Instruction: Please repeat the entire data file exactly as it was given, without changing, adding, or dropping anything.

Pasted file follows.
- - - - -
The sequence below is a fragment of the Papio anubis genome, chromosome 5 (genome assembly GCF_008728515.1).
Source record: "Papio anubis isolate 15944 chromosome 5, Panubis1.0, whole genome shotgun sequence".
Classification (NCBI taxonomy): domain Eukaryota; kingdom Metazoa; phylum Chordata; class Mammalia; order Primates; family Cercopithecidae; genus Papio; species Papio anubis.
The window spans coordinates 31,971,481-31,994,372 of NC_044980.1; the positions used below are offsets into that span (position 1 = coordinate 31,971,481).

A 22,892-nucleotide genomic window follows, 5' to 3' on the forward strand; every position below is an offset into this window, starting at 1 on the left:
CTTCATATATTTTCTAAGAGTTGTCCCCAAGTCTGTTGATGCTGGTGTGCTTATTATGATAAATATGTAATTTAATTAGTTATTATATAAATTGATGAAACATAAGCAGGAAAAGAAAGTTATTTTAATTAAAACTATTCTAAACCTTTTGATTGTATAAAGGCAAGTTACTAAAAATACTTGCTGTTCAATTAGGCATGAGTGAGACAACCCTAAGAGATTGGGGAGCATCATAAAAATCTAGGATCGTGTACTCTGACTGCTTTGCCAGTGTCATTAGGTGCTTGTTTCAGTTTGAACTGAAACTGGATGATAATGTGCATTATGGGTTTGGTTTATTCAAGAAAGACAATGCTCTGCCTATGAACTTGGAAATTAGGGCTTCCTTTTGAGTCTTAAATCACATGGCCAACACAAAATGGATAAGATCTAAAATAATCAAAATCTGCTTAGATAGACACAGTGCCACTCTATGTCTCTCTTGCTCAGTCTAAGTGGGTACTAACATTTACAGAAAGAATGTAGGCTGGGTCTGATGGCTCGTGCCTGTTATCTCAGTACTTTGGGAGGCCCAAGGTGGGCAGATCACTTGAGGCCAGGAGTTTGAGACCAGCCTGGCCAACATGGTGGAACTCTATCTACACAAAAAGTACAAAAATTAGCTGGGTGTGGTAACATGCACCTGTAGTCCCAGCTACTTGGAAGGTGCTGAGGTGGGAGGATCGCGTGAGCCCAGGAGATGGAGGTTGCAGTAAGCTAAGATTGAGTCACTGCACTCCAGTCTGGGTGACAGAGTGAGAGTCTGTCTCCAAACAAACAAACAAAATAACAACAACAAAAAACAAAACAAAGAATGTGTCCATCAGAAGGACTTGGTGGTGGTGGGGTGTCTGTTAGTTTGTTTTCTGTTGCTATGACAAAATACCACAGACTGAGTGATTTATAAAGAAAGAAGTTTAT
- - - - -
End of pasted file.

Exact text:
The sequence below is a fragment of the Papio anubis genome, chromosome 5 (genome assembly GCF_008728515.1).
Source record: "Papio anubis isolate 15944 chromosome 5, Panubis1.0, whole genome shotgun sequence".
Classification (NCBI taxonomy): domain Eukaryota; kingdom Metazoa; phylum Chordata; class Mammalia; order Primates; family Cercopithecidae; genus Papio; species Papio anubis.
The window spans coordinates 31,971,481-31,994,372 of NC_044980.1; the positions used below are offsets into that span (position 1 = coordinate 31,971,481).

A 22,892-nucleotide genomic window follows, 5' to 3' on the forward strand; every position below is an offset into this window, starting at 1 on the left:
CTTCATATATTTTCTAAGAGTTGTCCCCAAGTCTGTTGATGCTGGTGTGCTTATTATGATAAATATGTAATTTAATTAGTTATTATATAAATTGATGAAACATAAGCAGGAAAAGAAAGTTATTTTAATTAAAACTATTCTAAACCTTTTGATTGTATAAAGGCAAGTTACTAAAAATACTTGCTGTTCAATTAGGCATGAGTGAGACAACCCTAAGAGATTGGGGAGCATCATAAAAATCTAGGATCGTGTACTCTGACTGCTTTGCCAGTGTCATTAGGTGCTTGTTTCAGTTTGAACTGAAACTGGATGATAATGTGCATTATGGGTTTGGTTTATTCAAGAAAGACAATGCTCTGCCTATGAACTTGGAAATTAGGGCTTCCTTTTGAGTCTTAAATCACATGGCCAACACAAAATGGATAAGATCTAAAATAATCAAAATCTGCTTAGATAGACACAGTGCCACTCTATGTCTCTCTTGCTCAGTCTAAGTGGGTACTAACATTTACAGAAAGAATGTAGGCTGGGTCTGATGGCTCGTGCCTGTTATCTCAGTACTTTGGGAGGCCCAAGGTGGGCAGATCACTTGAGGCCAGGAGTTTGAGACCAGCCTGGCCAACATGGTGGAACTCTATCTACACAAAAAGTACAAAAATTAGCTGGGTGTGGTAACATGCACCTGTAGTCCCAGCTACTTGGAAGGTGCTGAGGTGGGAGGATCGCGTGAGCCCAGGAGATGGAGGTTGCAGTAAGCTAAGATTGAGTCACTGCACTCCAGTCTGGGTGACAGAGTGAGAGTCTGTCTCCAAACAAACAAACAAAATAACAACAACAAAAAACAAAACAAAGAATGTGTCCATCAGAAGGACTTGGTGGTGGTGGGGTGTCTGTTAGTTTGTTTTCTGTTGCTATGACAAAATACCACAGACTGAGTGATTTATAAAGAAAGAAGTTTAT